It’s that time of year yet again, where fall turns the outdoors into a blustery obstacle course for many of us living in the Midwest. Despite popular belief, it is not only the elderly who are at increased risk for falls in the winter. One study shows that the working-age population was the leading group with emergency department visits for fall-related injuries in the winter months of 2006-2011. We all need to be mindful of the weather and increased risks for falls that come with snow, ice and windy weather. According to the CDC, approximately 1 million Americans are injured annually as the result of falling on ice and snow, with 17,000 of these injuries resulting in fatality. The best way to avoid becoming a statistic is to reduce risky behavior and be proactive. To do just that, here are some Physical Therapist-approved tips for preventing falls this winter.
Re-evaluate your winter attire this coming season. Make sure you have proper fitting winter boots with wide no-slip soles. Before going out, check that your shoes are tied tight and you have the appropriate amount of layers on. Don’t forget your gloves! Keeping your hands in your pockets may keep them warm, but it is better to have your hands free for balance reactions. If you are using an assistive device (cane or walker), look into getting an ice tip attachment to keep better traction in snow or ice.
Keep your environment clear of snow or ice. Shoveling is often the cause of injuries or falls in the winter months, so it is important to use caution when clearing snow. Make sure you have proper attire and equipment to remove snow. Only shovel when it is light outside or if you have a well-lit driveway. Use kitty litter or sand to add traction to slippery surfaces. Take breaks to warm up and check the temperature and wind chill prior to going out. You can use this helpful chart for recommendations on how long you can safely be outside based on weather conditions.
It is better to walk slowly and mindfully in poor weather conditions. Even if you’re in a hurry, spare yourself the increased fall risk and focus on safety. Avoid carrying heavy loads, as they may throw off your center of mass and cause instability. Take those grocery bags in one at a time and take the extra trip to the car. Again, it is best if you can keep at least one hand free for use in case you do lose your balance. When you go to work or run errands, stay on cleared pathways vs cutting corners. It may take a few extra minutes, but it may also save you from a trip to the ER. Always scan and be aware of your environment.
Always make sure to bring your phone with you when you go outside. Even if it is just a trip to the mailbox, take your cell phone. Let somebody know when you are going out for a walk or to run errands and give them an expected time you will return home. If you have a life alert, be sure to wear it any time you are leaving the house. Use your phone to check the weather forecast prior to driving to or from work. It may be worth it to be a little late for work so you can wait for the plows to come by.
Talk to your physician about bone health. It is common for our bone density to decrease as we age, especially for women due to hormonal changes. Low bone density increases risk of fall-related injuries. If you have osteopenia or osteoporosis, find out what you can do to maintain bone density. Ask your doctor about Calcium and Vitamin D supplements, or see a physical therapist for a new exercise routine to keep your body strong.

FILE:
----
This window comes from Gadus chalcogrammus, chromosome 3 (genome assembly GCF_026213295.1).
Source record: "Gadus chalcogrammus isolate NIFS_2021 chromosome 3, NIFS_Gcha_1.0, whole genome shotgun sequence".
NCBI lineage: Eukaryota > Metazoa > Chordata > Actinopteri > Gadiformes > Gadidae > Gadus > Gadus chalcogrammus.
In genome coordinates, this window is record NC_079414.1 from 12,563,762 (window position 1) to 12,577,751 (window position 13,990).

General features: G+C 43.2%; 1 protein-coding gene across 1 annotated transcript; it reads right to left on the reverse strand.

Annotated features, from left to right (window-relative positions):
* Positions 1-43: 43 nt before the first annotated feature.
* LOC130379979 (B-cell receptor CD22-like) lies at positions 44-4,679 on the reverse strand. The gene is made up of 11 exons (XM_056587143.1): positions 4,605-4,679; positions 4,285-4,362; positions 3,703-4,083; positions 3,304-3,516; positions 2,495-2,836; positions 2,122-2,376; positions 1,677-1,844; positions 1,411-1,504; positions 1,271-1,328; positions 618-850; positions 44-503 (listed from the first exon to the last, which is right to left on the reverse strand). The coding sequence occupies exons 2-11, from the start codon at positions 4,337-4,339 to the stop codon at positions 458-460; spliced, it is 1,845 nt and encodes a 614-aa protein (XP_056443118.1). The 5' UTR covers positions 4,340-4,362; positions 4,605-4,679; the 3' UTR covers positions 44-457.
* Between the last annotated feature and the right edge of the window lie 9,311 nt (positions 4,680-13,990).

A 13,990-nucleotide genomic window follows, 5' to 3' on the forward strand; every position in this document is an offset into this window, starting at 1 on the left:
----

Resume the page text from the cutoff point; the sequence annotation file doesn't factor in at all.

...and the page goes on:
It is easy to have a decrease in activity level in the winter due to the cold, dark weather. Unfortunately, this year there is the added obstacle of COVID-19. Many of us are no longer going to the gym because of the virus, but that doesn’t mean we should stop working out. There are plenty of ways to stay active within your own house, apartment or condo.
Check out some of our other blogs on home workouts for creative ideas to stay fit. Balance training is a great way to decrease your fall risk inside and out of the home. If you are concerned about your balance and would like individualized training to decrease fall risk, an Athletico physical therapist can help.
These tips can keep you and your loved ones stay safe as we get through the winter season together. If you experience pain or injuries or simply want to improve your balance or overall health, we invite you to reach out to an Athletico near you for a free assessment. Free assessments are available in-clinic and virtually through our Telehealth platform.
Physical therapy is usually the thing you are told to do after medication, x-rays or surgery. The best way to fix your pain is to start where you normally finish – with physical therapy at Athletico. Schedule a free assessment in-clinic or virtually through a secure online video chat where our team can assess your pain and provide recommended treatment options.
The Athletico blog is an educational resource written by Athletico employees. Athletico bloggers are licensed professionals who abide by the code of ethics outlined by their respective professional associations. The content published in blog posts represents the opinion of the individual author based on their expertise and experience. The content provided in this blog is for informational purposes only, does not constitute medical advice and should not be relied on for making personal health decisions.
1. Gevitz, Kathryn et al. “Risk of Fall-Related Injury due to Adverse Weather Events, Philadelphia, Pennsylvania, 2006-2011.” Public health reports (Washington, D.C. : 1974) vol. 132,1_suppl (2017): 53S-58S. doi:10.1177/0033354917706968
2. Dodson, Christopher. “Are You Concerned About Falling on Ice or Snow?” Rothman Orthopedic Institute. Feb 8, 2017. https://rothmanortho.com/stories/blog/falling-on-ice-and-snow